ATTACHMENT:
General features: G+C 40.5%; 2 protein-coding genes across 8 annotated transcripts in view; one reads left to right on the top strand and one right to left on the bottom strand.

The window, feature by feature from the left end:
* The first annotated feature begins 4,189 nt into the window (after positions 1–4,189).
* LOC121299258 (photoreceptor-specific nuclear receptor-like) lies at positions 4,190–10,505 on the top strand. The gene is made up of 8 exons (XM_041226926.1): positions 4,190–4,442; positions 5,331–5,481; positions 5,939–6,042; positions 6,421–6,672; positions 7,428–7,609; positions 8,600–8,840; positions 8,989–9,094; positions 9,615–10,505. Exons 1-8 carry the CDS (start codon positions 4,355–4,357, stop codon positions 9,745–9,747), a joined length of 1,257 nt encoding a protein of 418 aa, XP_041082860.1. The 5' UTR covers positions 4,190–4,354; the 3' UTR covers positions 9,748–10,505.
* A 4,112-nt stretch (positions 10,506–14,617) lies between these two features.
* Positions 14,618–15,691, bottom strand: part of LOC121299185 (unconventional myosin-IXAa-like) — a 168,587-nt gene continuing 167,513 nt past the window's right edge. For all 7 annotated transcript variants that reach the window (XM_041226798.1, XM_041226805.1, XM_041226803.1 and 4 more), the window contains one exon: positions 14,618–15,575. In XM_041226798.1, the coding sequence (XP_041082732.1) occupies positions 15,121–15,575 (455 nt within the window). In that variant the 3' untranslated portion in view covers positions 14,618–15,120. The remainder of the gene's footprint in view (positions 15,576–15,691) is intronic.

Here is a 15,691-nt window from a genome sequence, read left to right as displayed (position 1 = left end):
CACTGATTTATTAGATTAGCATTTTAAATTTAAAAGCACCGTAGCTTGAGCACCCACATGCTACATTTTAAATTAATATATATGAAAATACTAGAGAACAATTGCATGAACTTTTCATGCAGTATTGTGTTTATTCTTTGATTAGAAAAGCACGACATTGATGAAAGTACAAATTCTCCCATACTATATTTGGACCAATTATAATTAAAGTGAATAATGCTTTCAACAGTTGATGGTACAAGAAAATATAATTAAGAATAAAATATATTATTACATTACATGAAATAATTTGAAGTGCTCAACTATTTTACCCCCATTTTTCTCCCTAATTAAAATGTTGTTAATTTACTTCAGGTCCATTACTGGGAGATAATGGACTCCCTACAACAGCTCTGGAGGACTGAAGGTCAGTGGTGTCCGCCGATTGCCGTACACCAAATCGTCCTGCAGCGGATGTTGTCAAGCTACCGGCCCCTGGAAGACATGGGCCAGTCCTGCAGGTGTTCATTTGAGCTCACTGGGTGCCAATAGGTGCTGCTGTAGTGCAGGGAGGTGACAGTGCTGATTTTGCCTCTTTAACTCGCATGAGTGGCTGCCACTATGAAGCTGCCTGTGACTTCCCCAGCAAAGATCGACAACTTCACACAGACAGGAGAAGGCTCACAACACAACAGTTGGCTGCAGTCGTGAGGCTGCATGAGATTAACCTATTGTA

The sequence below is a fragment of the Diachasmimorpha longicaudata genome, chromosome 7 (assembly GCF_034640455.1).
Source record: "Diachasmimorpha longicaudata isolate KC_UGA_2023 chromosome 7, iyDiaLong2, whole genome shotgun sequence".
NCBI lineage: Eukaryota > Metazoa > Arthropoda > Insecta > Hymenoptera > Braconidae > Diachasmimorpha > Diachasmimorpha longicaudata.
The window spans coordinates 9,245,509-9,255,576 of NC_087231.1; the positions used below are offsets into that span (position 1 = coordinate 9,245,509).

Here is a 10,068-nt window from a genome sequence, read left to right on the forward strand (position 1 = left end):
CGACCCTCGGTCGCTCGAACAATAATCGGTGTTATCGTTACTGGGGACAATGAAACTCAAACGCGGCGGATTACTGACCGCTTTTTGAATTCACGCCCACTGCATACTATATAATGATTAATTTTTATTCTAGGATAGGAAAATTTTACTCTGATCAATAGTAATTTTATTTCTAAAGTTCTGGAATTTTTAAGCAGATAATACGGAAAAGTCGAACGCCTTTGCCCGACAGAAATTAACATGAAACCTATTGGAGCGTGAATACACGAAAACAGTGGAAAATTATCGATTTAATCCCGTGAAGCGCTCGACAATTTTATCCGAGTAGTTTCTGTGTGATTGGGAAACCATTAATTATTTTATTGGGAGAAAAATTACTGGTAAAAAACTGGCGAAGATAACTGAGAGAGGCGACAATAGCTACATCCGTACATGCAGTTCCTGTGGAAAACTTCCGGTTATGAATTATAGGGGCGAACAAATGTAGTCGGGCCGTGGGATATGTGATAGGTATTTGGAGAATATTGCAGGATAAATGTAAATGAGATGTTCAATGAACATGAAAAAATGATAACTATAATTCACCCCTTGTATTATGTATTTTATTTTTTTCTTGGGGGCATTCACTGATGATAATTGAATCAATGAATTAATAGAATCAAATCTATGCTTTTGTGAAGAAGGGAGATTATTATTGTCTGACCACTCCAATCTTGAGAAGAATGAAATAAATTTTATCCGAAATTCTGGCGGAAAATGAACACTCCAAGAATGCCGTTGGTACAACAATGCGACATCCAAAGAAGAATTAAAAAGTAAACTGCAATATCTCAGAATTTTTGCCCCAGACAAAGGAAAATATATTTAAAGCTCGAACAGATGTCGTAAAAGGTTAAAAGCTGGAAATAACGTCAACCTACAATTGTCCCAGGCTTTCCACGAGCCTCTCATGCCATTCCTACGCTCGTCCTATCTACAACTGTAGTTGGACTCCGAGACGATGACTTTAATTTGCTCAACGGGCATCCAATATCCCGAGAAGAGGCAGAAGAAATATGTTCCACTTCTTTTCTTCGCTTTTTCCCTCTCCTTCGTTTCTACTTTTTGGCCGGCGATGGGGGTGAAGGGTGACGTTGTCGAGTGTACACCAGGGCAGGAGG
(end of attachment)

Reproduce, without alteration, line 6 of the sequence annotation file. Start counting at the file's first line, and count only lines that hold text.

* Positions 14,618–15,691, bottom strand: part of LOC121299185 (unconventional myosin-IXAa-like) — a 168,587-nt gene continuing 167,513 nt past the window's right edge. For all 7 annotated transcript variants that reach the window (XM_041226798.1, XM_041226805.1, XM_041226803.1 and 4 more), the window contains one exon: positions 14,618–15,575. In XM_041226798.1, the coding sequence (XP_041082732.1) occupies positions 15,121–15,575 (455 nt within the window). In that variant the 3' untranslated portion in view covers positions 14,618–15,120. The remainder of the gene's footprint in view (positions 15,576–15,691) is intronic.